Martin Scorsese's The Departed took in an estimated $5.2M in its sixth mission, down 32%, giving Warner Bros. $109.8M to date. With $58M overseas, the Leonardo DiCaprio-Matt Damon cop drama sits at more than $168M worldwide and counting. Opening close behind in eighth place was the horror pic The Return with an estimated $4.8M from 1,986 theaters for a weak $2,405 average. For Sarah Michelle Gellar, the PG-13 film's debut represented her second worst opening ever in a lead role after 1999's Simply Irresistible with $2.2M. Focus Features was the distributor.
The magician pic The Prestige followed with an estimated $4.6M, off 38%, for a $46M cume to date for Buena Vista. Like Gellar, Russell Crowe also bombed with his new entry. The romantic comedy A Good Year bowed to just $3.8M, according to estimates, averaging a poor $1,827 per theater from 2,066 sites. Fox's PG-13 pic barely entered the top ten as Crowe suffered his worst opening since Mystery, Alaska's $3.1M launch in 1999. Like so many other fall films targeting mature adults, Year just did not have room to breathe and flopped instantly. Poor reviews also hurt the Ridley Scott-directed picture which played mostly to older women.
Another new release that failed to excite paying customers was MGM's action thriller Harsh Times which debuted outside of the top ten with an estimated $1.8M from 956 locations. Averaging a sluggish $1,913 per site, the R-rated pic finds Christian Bale playing a bad cop on the streets of South Central.
Four films dropped out of the top ten this weekend. Clint Eastwood's war saga Flags of Our Fathers grossed an estimated $2.8M falling 36% in its fourth attack. The $90M Paramount release has amassed only $31M to date and looks headed for an underwhelming $38-40M finish. Miramax's awards contender The Queen continued to expand, but faced the first weekend decline of its seven-week run. The Helen Mirren film collected an estimated $2.6M from 484 venues for a decent $5,372 average. The Queen was playing in 387 theaters last week and bumped its cume to $13.8M while its average declined by 29%.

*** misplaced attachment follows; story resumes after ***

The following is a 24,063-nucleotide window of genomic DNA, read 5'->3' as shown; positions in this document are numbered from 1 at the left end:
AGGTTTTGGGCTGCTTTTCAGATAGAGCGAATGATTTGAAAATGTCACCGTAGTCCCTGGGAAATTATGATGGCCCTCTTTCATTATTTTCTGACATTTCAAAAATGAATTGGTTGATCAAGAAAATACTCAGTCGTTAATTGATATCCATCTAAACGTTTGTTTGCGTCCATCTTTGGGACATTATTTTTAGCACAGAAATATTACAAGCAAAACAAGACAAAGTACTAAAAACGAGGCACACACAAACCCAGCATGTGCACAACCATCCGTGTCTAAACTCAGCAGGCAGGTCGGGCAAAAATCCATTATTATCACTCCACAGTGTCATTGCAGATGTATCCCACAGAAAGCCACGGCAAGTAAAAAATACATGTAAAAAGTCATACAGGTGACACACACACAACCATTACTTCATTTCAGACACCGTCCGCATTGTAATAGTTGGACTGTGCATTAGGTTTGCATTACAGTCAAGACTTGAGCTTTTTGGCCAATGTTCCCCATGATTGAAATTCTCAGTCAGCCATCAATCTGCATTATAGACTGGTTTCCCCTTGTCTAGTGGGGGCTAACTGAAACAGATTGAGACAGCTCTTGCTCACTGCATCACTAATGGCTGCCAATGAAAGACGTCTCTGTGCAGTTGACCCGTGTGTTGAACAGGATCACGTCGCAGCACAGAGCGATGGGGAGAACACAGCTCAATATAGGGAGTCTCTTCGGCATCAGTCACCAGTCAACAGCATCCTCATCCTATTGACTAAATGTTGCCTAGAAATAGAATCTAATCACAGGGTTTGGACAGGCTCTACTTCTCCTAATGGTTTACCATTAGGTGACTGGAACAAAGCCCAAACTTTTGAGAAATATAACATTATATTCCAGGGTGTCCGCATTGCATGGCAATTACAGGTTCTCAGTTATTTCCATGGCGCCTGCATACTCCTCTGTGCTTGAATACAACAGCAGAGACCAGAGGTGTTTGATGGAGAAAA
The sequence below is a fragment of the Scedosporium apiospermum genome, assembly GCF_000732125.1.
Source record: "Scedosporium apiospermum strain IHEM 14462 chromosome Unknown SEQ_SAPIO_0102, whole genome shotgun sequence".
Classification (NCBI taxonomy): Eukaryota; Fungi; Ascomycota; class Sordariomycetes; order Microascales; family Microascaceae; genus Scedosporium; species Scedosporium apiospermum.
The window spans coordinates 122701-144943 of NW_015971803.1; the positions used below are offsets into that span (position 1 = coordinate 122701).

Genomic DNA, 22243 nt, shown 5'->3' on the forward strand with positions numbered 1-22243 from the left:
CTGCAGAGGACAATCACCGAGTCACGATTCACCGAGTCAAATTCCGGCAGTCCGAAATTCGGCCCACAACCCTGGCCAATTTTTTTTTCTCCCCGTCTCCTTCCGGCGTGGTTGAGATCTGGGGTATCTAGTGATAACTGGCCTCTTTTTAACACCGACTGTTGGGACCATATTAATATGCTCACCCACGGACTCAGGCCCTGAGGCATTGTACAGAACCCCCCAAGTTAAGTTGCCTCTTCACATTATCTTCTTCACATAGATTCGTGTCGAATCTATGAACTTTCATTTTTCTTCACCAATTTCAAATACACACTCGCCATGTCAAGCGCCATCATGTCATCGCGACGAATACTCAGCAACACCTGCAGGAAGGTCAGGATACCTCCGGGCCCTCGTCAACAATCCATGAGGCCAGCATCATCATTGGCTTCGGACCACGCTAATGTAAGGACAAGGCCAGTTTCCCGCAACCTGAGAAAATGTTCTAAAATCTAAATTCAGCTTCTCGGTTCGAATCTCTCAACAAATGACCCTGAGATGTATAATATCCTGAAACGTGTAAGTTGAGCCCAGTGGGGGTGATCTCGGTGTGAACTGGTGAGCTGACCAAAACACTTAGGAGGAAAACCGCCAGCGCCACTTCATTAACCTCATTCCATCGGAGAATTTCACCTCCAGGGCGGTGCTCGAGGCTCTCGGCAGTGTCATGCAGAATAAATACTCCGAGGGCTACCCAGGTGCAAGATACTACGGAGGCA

Sony's hit toon Open Season tumbled 53% to an estimated $1.4M. With $83.5M in the bank, the $85M film should end its season with around $86M. Just a week away from giving audiences a dual voice role in the Warner Bros. toon Happy Feet, funnyman Robin Williams saw his political comedy Man of the Year pass the $36M mark. A final tally of just under $40M seems likely for the not-so-stellar Universal title.
The top ten films grossed an estimated $107.4M which was dead even with last year when Chicken Little remained at number one with $31.7M; and down 18% from 2004 when The Incredibles stayed in the top spot with $50.3M.
Author: Gitesh Pandya, www.BoxOfficeGuru.com